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India vs England: After Lord's India Left to Pick Over the Bones of Horrendous Batting Show

Charles Reynolds |Cricketnext | Updated: August 13, 2018, 8:56 AM IST
India vs England: After Lord's India Left to Pick Over the Bones of Horrendous Batting Show

Murali Vijay walks back after being dismissed.(Image: AFP)

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As recently as three days ago it would not have seemed entirely unreasonable to propose that the remainder of this series would be a closely fought dogfight between two well-matched sides – now, after India’s dismal capitulation inside less than two days worth of actual playing time, that suggestion seems laughable.

Before this Test eventually got underway on Friday, this series seemed very much alive – India on the back foot a little after their narrow defeat at Edgbaston, but still the number one side in Test cricket and a team with high hopes of competing against a skilled but also often very flawed England side.

Just 170.3 overs of cricket later and all that has changed. The catalyst? India’s batsmen.

The signs were of course there at Edgbaston, but in a match where only Virat Kohli and Joe Root – two of the best batsmen in world cricket – made a score of more than 70, it was just as easy to suggest that the only way could be up for India’s batsmen.

Instead the opposite has proved true, and with Kohli making a total of only 40 runs in the match, India’s entire team managed to make less than 100 runs more in both innings here at Lord’s than their skipper managed in his superb 149 last week at Edgbaston.

Despite their struggles with the moving ball at Edgbaston, India would undoubtedly have expected improvements in the second Test.

To start with they had had a look at England bowlers, and with Ben Stokes missing – second only to James Anderson for the amount of swing he produced last week – and Cheteshwar Pujara brought in to strengthen their card, that improvement did not seem totally unreasonable.

Unreasonable or not it could not have been further from the disastrous reality of their performance in the second Test, a performance which, with every wayward shot, left the tourists staring down the increasingly believable prospect of a 5-0 series whitewash.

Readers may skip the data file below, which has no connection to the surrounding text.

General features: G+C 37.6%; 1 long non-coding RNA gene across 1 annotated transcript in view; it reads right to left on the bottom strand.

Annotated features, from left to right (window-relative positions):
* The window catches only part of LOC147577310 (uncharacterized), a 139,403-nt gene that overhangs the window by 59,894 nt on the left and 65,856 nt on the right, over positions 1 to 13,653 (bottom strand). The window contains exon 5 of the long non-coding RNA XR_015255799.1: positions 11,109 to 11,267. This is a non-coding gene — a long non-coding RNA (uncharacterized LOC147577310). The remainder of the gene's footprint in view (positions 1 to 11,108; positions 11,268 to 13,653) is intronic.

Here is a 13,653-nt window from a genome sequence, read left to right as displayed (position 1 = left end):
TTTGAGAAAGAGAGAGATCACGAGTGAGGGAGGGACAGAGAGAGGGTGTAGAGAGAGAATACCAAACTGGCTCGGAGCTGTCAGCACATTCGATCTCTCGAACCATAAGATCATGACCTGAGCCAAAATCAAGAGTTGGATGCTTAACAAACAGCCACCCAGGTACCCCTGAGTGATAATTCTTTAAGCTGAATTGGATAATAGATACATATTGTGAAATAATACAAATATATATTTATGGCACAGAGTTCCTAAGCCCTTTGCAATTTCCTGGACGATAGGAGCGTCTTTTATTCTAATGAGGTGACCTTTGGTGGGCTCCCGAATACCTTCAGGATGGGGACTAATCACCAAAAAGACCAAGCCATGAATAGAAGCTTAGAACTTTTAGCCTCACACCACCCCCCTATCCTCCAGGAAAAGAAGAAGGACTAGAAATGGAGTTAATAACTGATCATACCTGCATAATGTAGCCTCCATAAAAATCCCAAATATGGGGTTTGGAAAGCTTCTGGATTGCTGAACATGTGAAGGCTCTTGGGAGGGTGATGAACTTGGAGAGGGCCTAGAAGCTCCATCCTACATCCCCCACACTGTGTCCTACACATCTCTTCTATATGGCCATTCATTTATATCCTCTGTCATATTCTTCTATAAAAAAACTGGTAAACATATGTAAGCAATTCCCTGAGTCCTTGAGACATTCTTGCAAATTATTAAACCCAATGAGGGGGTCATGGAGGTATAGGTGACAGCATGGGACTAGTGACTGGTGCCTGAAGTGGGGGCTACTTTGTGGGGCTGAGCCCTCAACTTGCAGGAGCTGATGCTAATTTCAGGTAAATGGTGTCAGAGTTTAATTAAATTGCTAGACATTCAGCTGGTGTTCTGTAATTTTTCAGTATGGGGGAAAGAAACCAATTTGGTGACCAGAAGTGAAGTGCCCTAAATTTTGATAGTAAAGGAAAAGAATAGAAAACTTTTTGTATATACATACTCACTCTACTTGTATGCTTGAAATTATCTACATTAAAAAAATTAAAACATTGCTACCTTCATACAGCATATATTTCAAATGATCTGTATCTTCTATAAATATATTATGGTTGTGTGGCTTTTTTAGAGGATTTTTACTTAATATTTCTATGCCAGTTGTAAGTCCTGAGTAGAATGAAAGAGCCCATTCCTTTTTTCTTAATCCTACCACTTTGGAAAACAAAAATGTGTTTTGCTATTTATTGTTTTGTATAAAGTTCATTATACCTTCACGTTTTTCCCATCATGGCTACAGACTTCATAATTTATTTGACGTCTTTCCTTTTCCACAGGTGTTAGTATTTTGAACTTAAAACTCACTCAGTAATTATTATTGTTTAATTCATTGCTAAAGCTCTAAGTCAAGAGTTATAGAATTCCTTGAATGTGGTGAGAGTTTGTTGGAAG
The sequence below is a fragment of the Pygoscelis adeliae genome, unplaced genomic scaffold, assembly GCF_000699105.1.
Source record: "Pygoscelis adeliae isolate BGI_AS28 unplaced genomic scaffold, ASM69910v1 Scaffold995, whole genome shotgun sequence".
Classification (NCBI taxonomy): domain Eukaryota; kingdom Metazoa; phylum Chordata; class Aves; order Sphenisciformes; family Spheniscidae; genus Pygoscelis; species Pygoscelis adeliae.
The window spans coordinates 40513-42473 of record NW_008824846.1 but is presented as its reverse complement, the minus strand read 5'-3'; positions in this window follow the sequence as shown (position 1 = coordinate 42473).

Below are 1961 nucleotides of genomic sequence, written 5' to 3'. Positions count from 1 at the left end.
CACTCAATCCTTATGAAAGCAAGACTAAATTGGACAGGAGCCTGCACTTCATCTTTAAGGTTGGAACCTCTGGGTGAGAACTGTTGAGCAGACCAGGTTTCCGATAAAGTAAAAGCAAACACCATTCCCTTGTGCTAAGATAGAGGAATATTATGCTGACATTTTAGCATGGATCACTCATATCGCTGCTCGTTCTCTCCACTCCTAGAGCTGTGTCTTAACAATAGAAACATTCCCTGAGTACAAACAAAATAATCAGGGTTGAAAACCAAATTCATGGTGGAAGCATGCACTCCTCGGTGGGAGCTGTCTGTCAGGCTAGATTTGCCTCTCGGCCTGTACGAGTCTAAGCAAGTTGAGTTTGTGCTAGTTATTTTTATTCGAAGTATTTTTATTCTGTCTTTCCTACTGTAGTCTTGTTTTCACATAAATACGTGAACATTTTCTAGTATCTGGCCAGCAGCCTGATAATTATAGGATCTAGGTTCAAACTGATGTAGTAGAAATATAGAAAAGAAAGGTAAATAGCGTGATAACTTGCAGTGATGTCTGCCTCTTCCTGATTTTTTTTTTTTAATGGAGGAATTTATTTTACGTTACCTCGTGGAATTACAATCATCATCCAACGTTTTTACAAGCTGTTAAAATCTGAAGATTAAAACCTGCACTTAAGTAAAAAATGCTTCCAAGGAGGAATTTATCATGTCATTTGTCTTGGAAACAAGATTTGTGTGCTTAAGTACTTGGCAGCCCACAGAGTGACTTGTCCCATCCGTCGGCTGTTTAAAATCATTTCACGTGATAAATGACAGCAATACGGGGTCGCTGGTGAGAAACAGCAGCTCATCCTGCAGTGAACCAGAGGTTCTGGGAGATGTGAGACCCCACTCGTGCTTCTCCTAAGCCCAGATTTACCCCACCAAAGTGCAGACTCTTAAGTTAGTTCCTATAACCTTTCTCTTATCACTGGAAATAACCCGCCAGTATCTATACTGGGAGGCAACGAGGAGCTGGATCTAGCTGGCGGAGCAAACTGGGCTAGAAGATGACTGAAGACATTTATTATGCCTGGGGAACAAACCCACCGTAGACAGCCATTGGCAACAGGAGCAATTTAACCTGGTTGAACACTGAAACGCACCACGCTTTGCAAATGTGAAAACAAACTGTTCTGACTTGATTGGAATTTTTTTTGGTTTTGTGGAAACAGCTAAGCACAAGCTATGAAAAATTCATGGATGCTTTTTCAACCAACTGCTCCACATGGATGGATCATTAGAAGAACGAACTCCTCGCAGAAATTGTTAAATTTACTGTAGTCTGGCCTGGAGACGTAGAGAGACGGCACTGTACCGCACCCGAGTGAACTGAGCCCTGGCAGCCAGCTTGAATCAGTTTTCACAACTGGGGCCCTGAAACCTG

At Edgbaston, in the first and second innings, India reached 100 four and five wickets down respectively. At Lord’s they fared even worse, only bringing up three figures for the loss of nine wickets first time around and six the second.

In neither innings did they even manage to score more than the 137 runs that Chris Woakes made, and to add insult to injury, he didn’t even get out.

England, in the home conditions that suit their bowlers so well, did bowl some excellent spells at Lord’s, but this is Test cricket and the number one side in the world – with aspirations of securing the big overseas series win that would see off accusations of being just home track bullies – should be doing much better.

Patience is required to play the moving ball in England, a patience that seemed to be in extremely short supply whenever India had the bat in their hands.

Murali Vijay might have got a good ball from Anderson, but he made it look even better, five balls into the first day of play in a Test is no time to be attempting wristy flicks through midwicket – particularly not when the bowler is a man (at the time) on 544 Test wickets.

That figure now stands at 553, Anderson’s nine fresh scalps making him the most successful bowler of all time in matches between the two sides.

One of those victims, and arguably the man guilty of two of the loosest dismissals in the match, was Ajinkya Rahane – the promise shown on India’s last tour of England seemingly increasingly distant.

Rahane has so far only once failed to make double figures in this series, showing a capability to play the moving ball but not the discipline required to capitalise. In the first innings here he reached 18 before impatience got the better of him, reaching for a delivery from Anderson, in the second he made 13 before again chasing a wide one.

His struggles encapsulate the problem as a whole for India’s batsmen, time and time again impatience and indiscipline costing them their wickets as much as skill from England’s bowlers.

Currently Ravi Ashwin’s 33*, in the second innings on Sunday at Lord’s, is the highest score in this series by an Indian batsman whose surname isn’t Kohli – if that doesn’t change pretty quickly then this is going to be a long and painful series for India.
First Published: August 13, 2018, 7:05 AM IST
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2 England 5310 108
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